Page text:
Caton: Yeah, this isn’t a subprime mortgage kind of thing; these are people lending in $25 dollar increments and spreading the risk across thousands of loans. But there’s this whole other thing in the alternative lending space where we haven’t been really tested yet. There hasn’t been a recession during alternative lending’s rise to prominence. So everyone’s waiting. “What’s really going to happen, is it really going to be able to get through one of these crises?” And you can predict that the big banks, who were already hoping for alternative lending to fail, will be beating the loudest drums about this. Which is kind of hypocritical—let’s stamp out this industry that’s competing with us because one guy resigned as a consequence of doing what we’ve practically turned into an art form for hundreds of years.

I mean, imagine that Laplanche doesn’t have this secret conflict of interest and that the whole problem boils down to some senior managers changing dates on what amounts to a fraction of a fraction of Lending Club’s overall loans. So they investigate, fire a couple of people, buy back the loans from Jefferies and resell them. The headlines in that scenario probably aren’t going to be quite so doomsday. Maybe as more details come out I’ll see it differently, but for now I think that people connecting Laplanche’s resignation primarily with the changed dates, and not his non-disclosure, is distorting the story a little.

You mentioned the Zenefits story earlier as a comparison, when this thing first broke.

Caton: Right. Zenefits is a company that basically provides free HR solutions in exchange for being able to sort of broker insurance. So they’re supposed to be super compliant with all these laws. It turns out that they’re not so compliant, and the CEO, Parker Conrad, resigns, and it’s a big deal. But the focus is more on, “Are these unicorns really worth what they say they are?” It’s not, “Oh, my gosh, we knew this model wouldn’t work, let’s get rid of this technological disruption to the solid, respectable institutions who’ve already claimed this space for themselves.” The story wasn’t about that—it was a human nature story.

You mean about Parker?

Caton: Yeah. Look, we all know that technology is moving at this incredible pace, and it’s changing the ways we deal with finance, insurance, etc. Especially when it comes to ordinary people—in many ways they’re the biggest beneficiaries of all this pioneering and innovating. So as technology changes we get more and more flexible and people start coming up with brilliant alternatives to institutions that have enjoyed monopolies until now. But the one thing that doesn’t change is human nature—the one thing you can predict about alternative lending is that people are going to get greedy and hide stuff and eventually get outed and shamed. But to use that as a stick to beat the technology or the model with—that’s just hasty, and maybe a little disingenuous, too.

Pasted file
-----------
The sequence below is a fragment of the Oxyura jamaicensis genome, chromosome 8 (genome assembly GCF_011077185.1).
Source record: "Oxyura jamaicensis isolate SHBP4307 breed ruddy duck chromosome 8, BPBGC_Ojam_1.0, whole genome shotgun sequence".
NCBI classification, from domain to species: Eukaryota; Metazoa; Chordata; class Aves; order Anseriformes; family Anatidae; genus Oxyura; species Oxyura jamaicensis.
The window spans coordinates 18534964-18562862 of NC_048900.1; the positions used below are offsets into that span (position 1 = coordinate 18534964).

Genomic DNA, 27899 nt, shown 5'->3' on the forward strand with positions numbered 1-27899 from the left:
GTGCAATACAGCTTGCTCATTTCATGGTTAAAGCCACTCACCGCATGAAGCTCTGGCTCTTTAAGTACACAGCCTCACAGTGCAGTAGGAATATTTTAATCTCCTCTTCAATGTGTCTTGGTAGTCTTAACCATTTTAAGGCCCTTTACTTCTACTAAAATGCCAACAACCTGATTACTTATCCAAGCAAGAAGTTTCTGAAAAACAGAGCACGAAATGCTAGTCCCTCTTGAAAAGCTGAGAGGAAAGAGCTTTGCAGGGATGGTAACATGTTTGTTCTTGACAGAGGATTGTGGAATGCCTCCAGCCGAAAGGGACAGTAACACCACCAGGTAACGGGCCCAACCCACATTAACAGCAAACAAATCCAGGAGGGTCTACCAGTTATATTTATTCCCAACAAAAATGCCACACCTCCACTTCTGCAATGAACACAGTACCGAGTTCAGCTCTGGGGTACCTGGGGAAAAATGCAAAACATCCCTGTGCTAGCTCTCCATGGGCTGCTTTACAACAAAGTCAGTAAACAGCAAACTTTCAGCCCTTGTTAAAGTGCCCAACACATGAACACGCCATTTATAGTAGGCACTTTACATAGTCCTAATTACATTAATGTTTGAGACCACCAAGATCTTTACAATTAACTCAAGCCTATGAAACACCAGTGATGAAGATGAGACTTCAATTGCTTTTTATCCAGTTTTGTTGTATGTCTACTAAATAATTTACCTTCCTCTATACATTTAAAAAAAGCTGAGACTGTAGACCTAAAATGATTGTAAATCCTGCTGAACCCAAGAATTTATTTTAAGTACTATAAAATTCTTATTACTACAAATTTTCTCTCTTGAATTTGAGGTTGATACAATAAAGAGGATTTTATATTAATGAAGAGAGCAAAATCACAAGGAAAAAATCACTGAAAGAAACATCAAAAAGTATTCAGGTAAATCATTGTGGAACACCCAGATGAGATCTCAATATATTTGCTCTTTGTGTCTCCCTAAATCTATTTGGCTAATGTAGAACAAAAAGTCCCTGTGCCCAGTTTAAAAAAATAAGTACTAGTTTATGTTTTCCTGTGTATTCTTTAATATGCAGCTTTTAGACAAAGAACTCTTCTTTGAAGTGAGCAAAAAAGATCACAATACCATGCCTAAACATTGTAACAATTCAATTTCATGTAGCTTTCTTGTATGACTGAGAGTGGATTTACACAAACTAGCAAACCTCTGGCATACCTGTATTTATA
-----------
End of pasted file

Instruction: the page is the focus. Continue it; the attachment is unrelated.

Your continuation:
“As technology changes we get more and more flexible and people start coming up with brilliant alternatives to institutions that have enjoyed monopolies until now. But the one thing that doesn’t change is human nature—the one thing you can predict about alternative lending is that people are going to get greedy and hide stuff and eventually get outed and shamed. But to use that as a stick to beat the technology or the model with—that’s just hasty, and maybe a little disingenuous, too.”

That you shouldn’t put your complete trust in any one person shouldn’t come as a surprise.

Caton: You know, this whole shakeup is really probably a good thing when you think about it. Now we know of something else to watch out for or tighten—we can strengthen some of these compliance issues a little bit. But it shouldn’t be like, “Alternative lending’s gonna get it, let’s outlaw it, let’s get the CFPB involved and make sure that people can’t do peer to peer lending without a bunch of hurdles,” so that ultimately you’re forced to just go trudging back to your bank to get a loan. It doesn’t make sense. Everybody was waiting for it to happen, and it happened, and the world didn’t end.  And the people the CFPB is supposed to protect, they weren’t hurt at all. Let’s keep it that way by not overreacting to predictable human frailty in a dynamic, growing market.

“The people the CFPB is supposed to protect, they weren’t hurt at all. Let’s keep it that way by not overreacting to predictable human frailty in a dynamic, growing market.”

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About the Author — Jamison is a content writer for Nav, the free site giving business owners access to their business and personal credit scores, and tools that match them to the best financing and services. Along with the intricacies of entrepreneurship and small business, his interests include philosophy, literature and history.